of sorority perfection.

The mention of this last matter recalls a fact which it is the fashion to ignore. The fact is that we of the Middle West are living and working in a very young country, less than a hundred years old on the average. The garment that we call civilization is very thin as yet in the West, full of holes and liable to tear. The people who are busy at the making of this garment are true creators on the earthly plane; and they have the rewards of the maker, the poet; but it is a false sort of optimism to think that the flimsy garment is as stout as the heavier one. In the thrill of the creative effort, the great, vital West gets its logic confused, and concludes that because a cast-iron suit of civilization is uncomfortable, therefore a chiffon garment wears better than one of stout cloth. In the face of such logic, I still regret that the sororities are too poor to pay for visitors and high-priced chaperones. In the face of such assertions, I still think that there are, not only in the sororities but still more in the student body as a whole, certain things unsatisfactory, crude, and unfinished, that time alone will ameliorate. Meanwhile, we cannot make the frail tissue stand the strain borne by the older fabrics. For the present generation seems to be thoroughly habituated to the manners and customs of Tommy Atkins; it knows more than its elders, knows that it knows more, and hides not its knowledge; it scandalizes its visitors and friends, and then compels their bewildered admiration; it flocks to the university, works tremendously there, and makes havoc of academic traditions; it keeps sorority houses full of noise, free-and-easy manners, and jolly girls; it knows not the word control, or the word reverence, or the word fail. For these young barbarians, some of whom masquerade as Greeks, I do not believe that any satisfactory system of control can be gotten by machinery, whether of faculty, or of deans, or of sororities, or of what not. Machine work is all very well on wood or iron or linen, but it is merely a makeshift on young human beings.

The control of college social life must begin in the home. And as the great Mississippi valley gets older and its people win more leisure, there will always be in it more and more homes in which boys and girls are carefully trained, in which will be anticipated those subtler points on the entrance requirements that are not expressed as languages and mathematics. Such homes, of course, exist all over the West now; and many graduates of this decade are establishing such homes. These homes will really relieve the university of much of its present social function, at least of the responsibility of bringing girls out into society. In the Middle West it seems improbable that the academic functions of the university will be superseded by athletics; and, if the institution can be prevented from becoming a miniature Newport, it may very well continue to be an intellectual centre.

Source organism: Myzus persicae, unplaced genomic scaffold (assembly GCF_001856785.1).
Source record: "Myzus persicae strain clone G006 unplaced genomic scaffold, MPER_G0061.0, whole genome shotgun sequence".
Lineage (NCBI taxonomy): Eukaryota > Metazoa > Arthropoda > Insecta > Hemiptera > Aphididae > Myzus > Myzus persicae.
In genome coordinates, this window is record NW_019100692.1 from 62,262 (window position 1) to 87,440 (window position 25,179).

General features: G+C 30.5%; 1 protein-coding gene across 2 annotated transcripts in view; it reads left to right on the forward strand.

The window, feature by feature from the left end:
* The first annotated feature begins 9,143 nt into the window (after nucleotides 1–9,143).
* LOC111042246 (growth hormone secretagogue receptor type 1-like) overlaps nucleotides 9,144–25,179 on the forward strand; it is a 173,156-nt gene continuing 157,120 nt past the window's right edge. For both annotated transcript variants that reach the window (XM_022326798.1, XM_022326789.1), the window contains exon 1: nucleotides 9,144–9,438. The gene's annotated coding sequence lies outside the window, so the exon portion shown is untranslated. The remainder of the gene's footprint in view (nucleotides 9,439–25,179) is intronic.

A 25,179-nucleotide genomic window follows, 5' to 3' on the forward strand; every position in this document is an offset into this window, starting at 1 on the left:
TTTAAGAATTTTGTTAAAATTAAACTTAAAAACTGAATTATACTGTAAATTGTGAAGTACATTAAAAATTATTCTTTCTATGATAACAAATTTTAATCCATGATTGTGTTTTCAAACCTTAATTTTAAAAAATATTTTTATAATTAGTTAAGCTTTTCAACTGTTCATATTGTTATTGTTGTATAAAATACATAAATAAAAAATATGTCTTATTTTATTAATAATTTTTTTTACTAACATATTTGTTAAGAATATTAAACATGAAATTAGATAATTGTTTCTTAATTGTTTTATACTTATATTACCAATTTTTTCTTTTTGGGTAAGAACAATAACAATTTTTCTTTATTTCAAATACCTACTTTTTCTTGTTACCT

As to pressing problems of social control immediately confronting us, of course therc are numerous expedients. We may coax, persuade, threaten, make rules, and discipline offenders. The national Greek letter organizations can do much to help, and they would themselves grow stronger if their help were oftener asked. Their national chapters are always willing to do the utmost in their power in response to an appeal. Far more effectively than the Greek letter organizations, the students themselves can help. The social excesses make a certain set of students conspicuous, but back of that set there are always the majority—the eager, industrious, steady young people into whose sturdy ranks the frivolous come almost as intruders. Anyone who lives in a state university appreciates the weight of conservatism of the student body,

But though the ultimate solution of our problem of social control lies with the next generation, and will develop as civilization develops; though we may find that temporary expedients in the way of machine control are all more or less unsatisfactory; let it not be thought that we must fold our hands, or be content with purely temporary expedients. Two agencies are at work now, always available, really effective, though perhaps not sufficiently appreciated in educational high places. These agencies are, first, the humanizing and cultivating pursuit of liberal studies; and second, the informal, continuous influence of well-bred, cultured men and women. These agencies are simple, subtle, and costly, not so much in money as in far more precious things, such as time and thought. To discuss the ameliorating effect of humane studies when brought to bear through the personality of a great teacher, would lead me too far afield. But in this day of original research too little recognition is given to the services of the man who merely teaches supremely well; and it is quite as short-sighted to leave this influence out of account in our consideration of student problems as it is to forget, in discussing sociological questions, the stupendous realities of religion. And incidentally, stiffening the requrements for entrance and graduation would be a most efficacious remedy for “harmless flirtations,” and might even prevent Gladys and Maybelle from becoming students.

Outside the classroom, the most effective control of student life at present is exerted by gentlemen and gentlewomen of culture and experience, some of them in official capacities, some in more or less accidental contact with university life, but all in close personal touch with individual students, few or many. A woman of great experience and authority in educational matters once said to me that the place in which effective influence could be brought to bear was in the house where the student slept and ate. My own experience confirms this entirely. A former dean of women, whose long experience was filled with success, said once that the only really effective work she did was that perfectly informal mingling with the women students in committee work and in student frolics, where her footing was personal, not official. This utterance is so true that one may almost call it inspired. The real control of student life is the often unconscious influence of men and women who lodge in the same houses, work on committees, or perhaps merely live ordered, thoughtful lives in the house next door or across the